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I need to set up a MySQL database instance in a DMZ that is a read-only copy of the live master inside a secure network.

MySQL replication seems ideal for this, except that it works by the slave "pulling" changes from the master. This implies that the slave, in the DMZ, has to be able to open a connection to the master, which the security folk won't allow.

I have played with setting up ssh tunnels from the master, but the slave seems to hold the connection open (even after calling "SLAVE STOP"), meaning the tunnel is always open (somewhat defeating the security restriction).

Is there some way of forcing mysql to drop the connection, short of stopping mysqld?

Is there another way of achieving the same goal I haven't thought of?

Updates from master to slave need to be near-real time (i.e. a couple of minutes latency is acceptable, but not more).

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up vote 2 down vote accepted

Another idea, a slight variation on what you have described:

  • Setup tunnel from master
  • Start slave from master (note binlog position of master)
  • Run slave until binlog position of master is met or exceeded
  • Stop slave
  • Close tunnel
  • Repeat every x minutes

The key here is that the tunnel is created and destroyed by the master, updates are run periodically.

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The slave keeps a permanent connection open to the master, but does close it when you issue a "STOP SLAVE".

If your data are very small and you can tolerate a few minutes' latency, you could potentially script something using the mk-table-sync tool from Maatkit which does the job. It will checksum your tables and figure out what's changed to apply them. You could run this from the master and connect, periodically, to the slave in the DMZ, which would be much safer from a security standpoint - even if an attacker compromised the DMZ machine and replaced it entirely with their own software, they'd still get no more access than a snapshot of the db.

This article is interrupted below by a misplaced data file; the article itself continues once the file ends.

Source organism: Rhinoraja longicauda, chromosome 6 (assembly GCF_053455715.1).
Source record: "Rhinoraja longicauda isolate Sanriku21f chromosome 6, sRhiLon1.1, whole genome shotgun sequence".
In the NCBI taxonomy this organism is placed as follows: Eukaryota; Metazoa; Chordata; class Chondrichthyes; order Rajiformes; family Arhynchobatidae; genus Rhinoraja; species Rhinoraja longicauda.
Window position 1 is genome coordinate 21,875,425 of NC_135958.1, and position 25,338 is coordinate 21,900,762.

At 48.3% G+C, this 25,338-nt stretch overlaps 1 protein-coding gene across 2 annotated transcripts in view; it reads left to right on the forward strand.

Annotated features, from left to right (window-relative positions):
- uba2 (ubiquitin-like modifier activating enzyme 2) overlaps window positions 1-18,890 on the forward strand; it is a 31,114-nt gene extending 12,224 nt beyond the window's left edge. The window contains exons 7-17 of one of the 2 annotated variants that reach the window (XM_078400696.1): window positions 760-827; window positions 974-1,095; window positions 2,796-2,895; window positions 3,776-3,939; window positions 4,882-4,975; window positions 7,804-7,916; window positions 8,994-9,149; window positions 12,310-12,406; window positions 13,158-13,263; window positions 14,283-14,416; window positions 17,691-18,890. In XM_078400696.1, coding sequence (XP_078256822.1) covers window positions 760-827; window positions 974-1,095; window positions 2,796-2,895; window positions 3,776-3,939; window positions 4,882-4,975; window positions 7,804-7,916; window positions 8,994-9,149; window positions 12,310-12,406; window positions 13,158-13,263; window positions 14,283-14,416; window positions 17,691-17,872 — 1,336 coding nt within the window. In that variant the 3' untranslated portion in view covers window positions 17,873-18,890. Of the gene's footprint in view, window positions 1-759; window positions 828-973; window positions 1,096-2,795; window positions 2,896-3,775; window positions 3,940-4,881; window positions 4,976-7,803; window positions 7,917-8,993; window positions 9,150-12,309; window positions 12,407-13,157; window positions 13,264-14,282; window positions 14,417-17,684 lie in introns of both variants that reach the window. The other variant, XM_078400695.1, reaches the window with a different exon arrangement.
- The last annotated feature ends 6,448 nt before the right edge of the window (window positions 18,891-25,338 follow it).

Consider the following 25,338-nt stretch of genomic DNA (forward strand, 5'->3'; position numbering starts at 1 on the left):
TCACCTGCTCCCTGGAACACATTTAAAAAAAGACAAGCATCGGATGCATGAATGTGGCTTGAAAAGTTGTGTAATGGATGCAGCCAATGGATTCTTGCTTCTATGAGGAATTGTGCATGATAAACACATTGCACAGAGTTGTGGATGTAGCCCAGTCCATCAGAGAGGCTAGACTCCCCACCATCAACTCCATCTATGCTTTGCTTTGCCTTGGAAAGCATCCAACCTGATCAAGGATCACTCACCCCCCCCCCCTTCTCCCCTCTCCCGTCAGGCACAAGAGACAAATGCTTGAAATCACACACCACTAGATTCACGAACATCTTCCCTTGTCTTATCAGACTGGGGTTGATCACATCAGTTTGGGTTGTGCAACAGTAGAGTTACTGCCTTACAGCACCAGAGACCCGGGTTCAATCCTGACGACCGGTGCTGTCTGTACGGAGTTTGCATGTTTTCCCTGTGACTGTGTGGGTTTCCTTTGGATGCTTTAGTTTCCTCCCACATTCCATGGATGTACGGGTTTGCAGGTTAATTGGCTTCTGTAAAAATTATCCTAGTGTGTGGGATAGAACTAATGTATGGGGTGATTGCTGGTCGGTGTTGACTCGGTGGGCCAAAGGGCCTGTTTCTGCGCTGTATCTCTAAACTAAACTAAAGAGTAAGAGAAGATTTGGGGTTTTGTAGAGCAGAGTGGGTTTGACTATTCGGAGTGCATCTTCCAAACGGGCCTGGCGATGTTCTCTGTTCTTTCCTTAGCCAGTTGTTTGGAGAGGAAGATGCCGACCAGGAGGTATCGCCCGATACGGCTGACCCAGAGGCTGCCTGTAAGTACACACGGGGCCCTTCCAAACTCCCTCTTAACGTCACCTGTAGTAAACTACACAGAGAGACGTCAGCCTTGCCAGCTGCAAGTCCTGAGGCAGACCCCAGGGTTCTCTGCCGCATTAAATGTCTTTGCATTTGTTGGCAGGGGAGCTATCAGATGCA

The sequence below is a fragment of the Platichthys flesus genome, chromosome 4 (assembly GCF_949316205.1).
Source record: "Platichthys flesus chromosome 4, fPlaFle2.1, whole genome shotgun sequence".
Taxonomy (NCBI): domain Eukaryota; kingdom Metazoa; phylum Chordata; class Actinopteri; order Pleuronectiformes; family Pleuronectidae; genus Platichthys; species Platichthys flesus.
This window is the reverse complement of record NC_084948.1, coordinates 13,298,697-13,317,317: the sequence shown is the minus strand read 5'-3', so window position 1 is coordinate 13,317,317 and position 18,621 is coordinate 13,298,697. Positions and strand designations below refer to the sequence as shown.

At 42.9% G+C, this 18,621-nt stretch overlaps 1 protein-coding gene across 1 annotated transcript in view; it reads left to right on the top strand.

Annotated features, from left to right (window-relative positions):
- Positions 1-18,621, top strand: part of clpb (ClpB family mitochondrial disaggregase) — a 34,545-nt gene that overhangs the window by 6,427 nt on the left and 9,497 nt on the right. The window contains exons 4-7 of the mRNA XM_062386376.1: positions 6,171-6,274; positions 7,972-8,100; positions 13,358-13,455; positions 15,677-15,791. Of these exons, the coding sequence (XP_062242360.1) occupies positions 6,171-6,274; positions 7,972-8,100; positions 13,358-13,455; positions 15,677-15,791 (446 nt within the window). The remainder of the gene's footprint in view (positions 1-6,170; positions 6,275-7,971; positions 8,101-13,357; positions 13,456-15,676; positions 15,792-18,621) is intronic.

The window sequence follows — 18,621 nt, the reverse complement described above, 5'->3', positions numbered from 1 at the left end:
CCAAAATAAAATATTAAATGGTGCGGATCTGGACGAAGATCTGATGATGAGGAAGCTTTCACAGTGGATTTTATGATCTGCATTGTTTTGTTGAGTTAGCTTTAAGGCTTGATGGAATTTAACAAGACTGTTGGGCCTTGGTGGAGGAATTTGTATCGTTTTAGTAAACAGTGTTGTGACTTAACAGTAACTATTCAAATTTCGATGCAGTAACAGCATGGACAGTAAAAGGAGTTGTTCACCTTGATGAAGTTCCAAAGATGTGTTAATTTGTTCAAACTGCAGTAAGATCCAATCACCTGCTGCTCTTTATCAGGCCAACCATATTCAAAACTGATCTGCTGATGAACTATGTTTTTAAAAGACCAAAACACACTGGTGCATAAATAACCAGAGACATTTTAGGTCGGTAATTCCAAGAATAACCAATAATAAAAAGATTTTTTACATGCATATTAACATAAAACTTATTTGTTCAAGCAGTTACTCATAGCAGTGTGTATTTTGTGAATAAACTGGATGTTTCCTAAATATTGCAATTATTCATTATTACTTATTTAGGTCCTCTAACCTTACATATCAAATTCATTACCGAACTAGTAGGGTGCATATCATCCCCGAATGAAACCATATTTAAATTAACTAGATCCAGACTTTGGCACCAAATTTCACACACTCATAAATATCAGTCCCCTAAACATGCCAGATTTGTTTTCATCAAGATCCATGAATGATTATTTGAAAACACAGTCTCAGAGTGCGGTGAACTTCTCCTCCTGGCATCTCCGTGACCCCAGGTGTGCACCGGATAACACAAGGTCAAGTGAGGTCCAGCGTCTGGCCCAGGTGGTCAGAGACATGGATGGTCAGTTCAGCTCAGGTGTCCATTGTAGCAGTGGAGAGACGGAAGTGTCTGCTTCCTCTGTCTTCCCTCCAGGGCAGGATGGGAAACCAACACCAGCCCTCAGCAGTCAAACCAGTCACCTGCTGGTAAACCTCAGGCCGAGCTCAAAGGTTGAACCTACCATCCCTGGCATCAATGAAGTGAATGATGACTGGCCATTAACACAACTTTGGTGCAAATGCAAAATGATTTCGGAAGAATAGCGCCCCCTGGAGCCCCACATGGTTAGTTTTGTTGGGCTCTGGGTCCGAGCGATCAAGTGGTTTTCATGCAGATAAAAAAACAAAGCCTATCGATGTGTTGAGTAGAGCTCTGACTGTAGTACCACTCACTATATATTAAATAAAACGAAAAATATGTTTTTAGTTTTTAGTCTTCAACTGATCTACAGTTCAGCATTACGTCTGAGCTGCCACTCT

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Re "stop slave", that doesn't seem to be the case for me (mysql v5.1.31, debian/ubuntu). At least, the ssh tunnel never shuts down, which is should if nothing is using it. – mrowe Jun 9 '09 at 6:39
Thanks for the Maatkit pointer, though. :) – mrowe Jun 9 '09 at 6:40

it is ugly but still - if there is not much happening at the master you can run at master periodically [ even once per minute ]:

  • FLUSH LOGS; [ i assume you have bin-logging on master. if so - this will close old log file and force master to create new log file ]
  • using ssh tunnel or just mysql and binlog command 'reply' log file on slave in dmz

so you'll not need to rely on mysql replication mechanism.

you need to take into account fact that there might be more than one log file created by server in a minute.

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I've have to deal with something similar to this in the past. You've got a few options.

  1. mysql replication using ssl, certs, and IP restrictions. It's easy to setup and you can lock it down pretty good. You still open a connection to the server, but you do control access tightly. Might not be good enough for the security people.